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Mendez v. Colvin

United States District Court, C.D. California

April 7, 2015

JOHN CRUZ MENDEZ, Plaintiff,
v.
CAROLYN W. COLVIN, Acting Commissioner of Social Security, Defendant.

MEMORANDUM OPINION AND ORDER AFFIRMING COMMISSIONER

JEAN ROSENBLUTH, Magistrate Judge.

I. PROCEEDINGS

Plaintiff seeks review of the Commissioner's final decision denying his application for Social Security disability insurance benefits ("DIB") and supplemental security income benefits ("SSI"). The parties consented to the jurisdiction of the undersigned U.S. Magistrate Judge under 28 U.S.C. § 636(c). This matter is before the Court on the parties' Joint Stipulation, filed December 4, 2014, which the Court has taken under submission without oral argument. For the reasons stated below, the Commissioner's decision is affirmed.

II. BACKGROUND

Plaintiff was born on April 1, 1958. (Administrative Record ("AR") 231.) He completed third grade and worked as a construction laborer. (AR 275.)

On November 14 and 17, 2011, Plaintiff submitted applications for DIB and SSI, respectively, alleging that he had been unable to work since November 11, 2009, because of diabetes, "pain neuropathy, " depression, insomnia, and back and neck problems. (AR 231, 233, 274.) After his applications were denied initially and on reconsideration, he requested a hearing before an Administrative Law Judge. (AR 162.) A hearing was held on April 3, 2013, at which Plaintiff, who was represented by counsel, testified, as did a vocational expert and Plaintiff's case manager at a mental-health clinic. (AR 64-93.) In a written decision issued April 10, 2013, the ALJ found Plaintiff not disabled. (AR 39-49.) On October 16, 2013, the Appeals Council denied Plaintiff's request for review. (AR 4.) This action followed.

III. STANDARD OF REVIEW

Under 42 U.S.C. § 405(g), a district court may review the Commissioner's decision to deny benefits. The ALJ's findings and decision should be upheld if they are free of legal error and supported by substantial evidence based on the record as a whole. See id.; Richardson v. Perales , 402 U.S. 389, 401 (1971); Parra v. Astrue , 481 F.3d 742, 746 (9th Cir. 2007). Substantial evidence means such evidence as a reasonable person might accept as adequate to support a conclusion. Richardson , 402 U.S. at 401; Lingenfelter v. Astrue , 504 F.3d 1028, 1035 (9th Cir. 2007). It is more than a scintilla but less than a preponderance. Lingenfelter , 504 F.3d at 1035 (citing Robbins v. Soc. Sec. Admin. , 466 F.3d 880, 882 (9th Cir. 2006)). To determine whether substantial evidence supports a finding, the reviewing court "must review the administrative record as a whole, weighing both the evidence that supports and the evidence that detracts from the Commissioner's conclusion." Reddick v. Chater , 157 F.3d 715, 720 (9th Cir. 1996). "If the evidence can reasonably support either affirming or reversing, " the reviewing court "may not substitute its judgment" for that of the Commissioner. Id. at 720-21.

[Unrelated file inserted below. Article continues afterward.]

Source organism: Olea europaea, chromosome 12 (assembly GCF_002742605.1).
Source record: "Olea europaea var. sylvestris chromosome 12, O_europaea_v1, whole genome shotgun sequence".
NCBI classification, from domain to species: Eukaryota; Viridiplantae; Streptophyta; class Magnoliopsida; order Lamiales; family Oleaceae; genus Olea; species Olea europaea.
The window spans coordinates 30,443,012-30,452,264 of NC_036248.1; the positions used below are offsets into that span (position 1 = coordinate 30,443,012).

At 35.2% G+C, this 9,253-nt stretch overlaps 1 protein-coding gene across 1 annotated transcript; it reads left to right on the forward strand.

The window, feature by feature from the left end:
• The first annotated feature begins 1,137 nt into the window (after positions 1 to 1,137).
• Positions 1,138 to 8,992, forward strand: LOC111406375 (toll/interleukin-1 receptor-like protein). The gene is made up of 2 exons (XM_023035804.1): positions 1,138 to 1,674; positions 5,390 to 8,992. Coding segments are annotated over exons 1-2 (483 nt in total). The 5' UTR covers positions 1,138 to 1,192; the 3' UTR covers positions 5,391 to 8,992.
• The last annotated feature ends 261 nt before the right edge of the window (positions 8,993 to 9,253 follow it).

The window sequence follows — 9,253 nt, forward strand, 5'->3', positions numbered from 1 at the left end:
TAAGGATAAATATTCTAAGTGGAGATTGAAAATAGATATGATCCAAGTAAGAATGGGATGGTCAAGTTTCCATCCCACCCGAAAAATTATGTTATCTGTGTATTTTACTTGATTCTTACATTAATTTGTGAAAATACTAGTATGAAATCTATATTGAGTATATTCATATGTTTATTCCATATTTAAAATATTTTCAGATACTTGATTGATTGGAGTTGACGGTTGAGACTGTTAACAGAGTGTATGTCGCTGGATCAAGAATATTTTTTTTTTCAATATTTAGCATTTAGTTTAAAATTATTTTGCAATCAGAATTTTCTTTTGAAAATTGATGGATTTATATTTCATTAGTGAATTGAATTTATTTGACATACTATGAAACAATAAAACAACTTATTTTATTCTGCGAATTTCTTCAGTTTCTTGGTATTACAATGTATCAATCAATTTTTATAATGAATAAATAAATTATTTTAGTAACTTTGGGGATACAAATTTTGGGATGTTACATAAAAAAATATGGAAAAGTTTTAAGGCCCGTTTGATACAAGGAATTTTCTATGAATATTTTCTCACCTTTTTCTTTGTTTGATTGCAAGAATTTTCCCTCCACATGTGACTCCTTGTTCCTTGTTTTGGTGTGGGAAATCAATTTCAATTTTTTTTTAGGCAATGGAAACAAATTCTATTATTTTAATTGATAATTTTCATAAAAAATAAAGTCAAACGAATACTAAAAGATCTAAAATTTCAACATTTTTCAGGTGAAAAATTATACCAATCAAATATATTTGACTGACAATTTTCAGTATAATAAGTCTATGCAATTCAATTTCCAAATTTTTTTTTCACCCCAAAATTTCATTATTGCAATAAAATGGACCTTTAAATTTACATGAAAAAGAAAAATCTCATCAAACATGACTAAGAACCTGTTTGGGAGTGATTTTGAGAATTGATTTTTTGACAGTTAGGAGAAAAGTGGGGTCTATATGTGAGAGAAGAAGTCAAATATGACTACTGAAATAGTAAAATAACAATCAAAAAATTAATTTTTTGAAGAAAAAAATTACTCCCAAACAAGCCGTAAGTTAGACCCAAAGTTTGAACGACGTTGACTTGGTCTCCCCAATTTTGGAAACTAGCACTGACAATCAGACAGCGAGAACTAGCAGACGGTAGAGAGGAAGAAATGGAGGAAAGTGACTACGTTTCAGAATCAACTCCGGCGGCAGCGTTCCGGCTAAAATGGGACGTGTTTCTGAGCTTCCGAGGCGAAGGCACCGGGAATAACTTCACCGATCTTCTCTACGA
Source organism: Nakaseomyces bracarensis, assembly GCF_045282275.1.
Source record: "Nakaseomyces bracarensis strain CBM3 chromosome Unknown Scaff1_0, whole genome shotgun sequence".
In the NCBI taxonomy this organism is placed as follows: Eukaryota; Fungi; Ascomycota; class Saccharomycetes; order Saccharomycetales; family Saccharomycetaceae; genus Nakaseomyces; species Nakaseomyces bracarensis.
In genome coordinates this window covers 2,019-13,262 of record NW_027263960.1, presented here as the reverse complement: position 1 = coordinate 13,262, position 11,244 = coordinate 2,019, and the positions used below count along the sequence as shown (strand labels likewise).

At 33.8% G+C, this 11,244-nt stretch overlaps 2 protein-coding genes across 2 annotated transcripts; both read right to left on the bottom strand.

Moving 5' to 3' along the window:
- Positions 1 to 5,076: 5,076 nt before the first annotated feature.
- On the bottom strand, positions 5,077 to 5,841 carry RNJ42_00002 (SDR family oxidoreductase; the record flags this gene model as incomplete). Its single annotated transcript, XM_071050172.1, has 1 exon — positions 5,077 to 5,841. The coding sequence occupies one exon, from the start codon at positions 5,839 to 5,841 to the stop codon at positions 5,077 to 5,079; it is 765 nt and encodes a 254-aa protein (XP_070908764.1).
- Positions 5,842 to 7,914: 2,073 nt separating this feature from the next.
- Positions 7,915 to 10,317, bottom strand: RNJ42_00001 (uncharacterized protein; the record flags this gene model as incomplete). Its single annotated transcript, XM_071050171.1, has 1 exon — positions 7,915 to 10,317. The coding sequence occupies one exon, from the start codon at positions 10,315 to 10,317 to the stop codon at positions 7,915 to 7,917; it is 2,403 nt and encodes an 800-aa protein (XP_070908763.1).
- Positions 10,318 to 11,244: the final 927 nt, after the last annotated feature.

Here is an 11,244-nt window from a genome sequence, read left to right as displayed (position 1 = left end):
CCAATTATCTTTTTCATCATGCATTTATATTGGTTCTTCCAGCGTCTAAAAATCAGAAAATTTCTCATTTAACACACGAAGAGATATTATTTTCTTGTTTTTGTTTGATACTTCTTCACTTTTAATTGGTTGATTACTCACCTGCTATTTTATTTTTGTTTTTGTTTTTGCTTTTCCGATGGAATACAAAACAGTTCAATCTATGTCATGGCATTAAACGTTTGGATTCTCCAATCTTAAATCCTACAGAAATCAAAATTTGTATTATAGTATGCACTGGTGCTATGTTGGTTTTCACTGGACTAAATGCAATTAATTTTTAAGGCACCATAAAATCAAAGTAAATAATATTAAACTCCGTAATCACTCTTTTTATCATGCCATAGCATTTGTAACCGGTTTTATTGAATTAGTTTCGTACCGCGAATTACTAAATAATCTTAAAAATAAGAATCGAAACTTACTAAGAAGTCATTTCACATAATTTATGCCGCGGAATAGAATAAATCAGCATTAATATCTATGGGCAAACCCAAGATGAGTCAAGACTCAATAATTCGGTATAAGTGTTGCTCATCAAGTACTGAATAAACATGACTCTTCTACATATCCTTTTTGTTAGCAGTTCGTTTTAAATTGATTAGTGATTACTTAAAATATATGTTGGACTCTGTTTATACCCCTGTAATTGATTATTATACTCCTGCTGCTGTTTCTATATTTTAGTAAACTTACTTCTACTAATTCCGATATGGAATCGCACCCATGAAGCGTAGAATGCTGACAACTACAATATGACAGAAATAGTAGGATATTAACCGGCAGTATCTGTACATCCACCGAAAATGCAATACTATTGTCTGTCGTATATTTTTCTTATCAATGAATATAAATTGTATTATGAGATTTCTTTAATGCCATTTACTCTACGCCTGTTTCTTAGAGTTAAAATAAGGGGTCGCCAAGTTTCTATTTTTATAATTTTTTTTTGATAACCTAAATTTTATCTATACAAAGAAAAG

IV. THE EVALUATION OF DISABILITY

People are "disabled" for purposes of receiving Social Security benefits if they are unable to engage in any substantial gainful activity owing to a physical or mental impairment that is expected to result in death or has lasted, or is expected to last, for a continuous period of at least 12 months. 42 U.S.C. § 423(d)(1)(A); Drouin v. Sullivan , 966 F.2d 1255, 1257 (9th Cir. 1992).

A. The Five-Step Evaluation Process

The ALJ follows a five-step sequential evaluation process to assess whether a claimant is disabled. 20 C.F.R. §§ 404.1520(a)(4), 416.920(a)(4); Lester v. Chater , 81 F.3d 821, 828 n.5 (9th Cir. 1995) (as amended Apr. 9, 1996). In the first step, the Commissioner must determine whether the claimant is currently engaged in substantial gainful activity; if so, the claimant is not disabled and the claim must be denied. §§ 404.1520(a)(4)(i), 416.920(a)(4)(i).

If the claimant is not engaged in substantial gainful activity, the second step requires the Commissioner to determine whether the claimant has a "severe" impairment or combination of impairments significantly limiting his ability to do basic work activities; if not, a finding of not disabled is made and the claim must be denied. §§ 404.1520(a)(4)(ii), 416.920(a)(4)(ii).

If the claimant has a "severe" impairment or combination of impairments, the third step requires the Commissioner to determine whether the impairment or combination of impairments meets or equals an impairment in the Listing of Impairments ("Listing") set forth at 20 C.F.R., Part 404, Subpart P, Appendix 1; if ...


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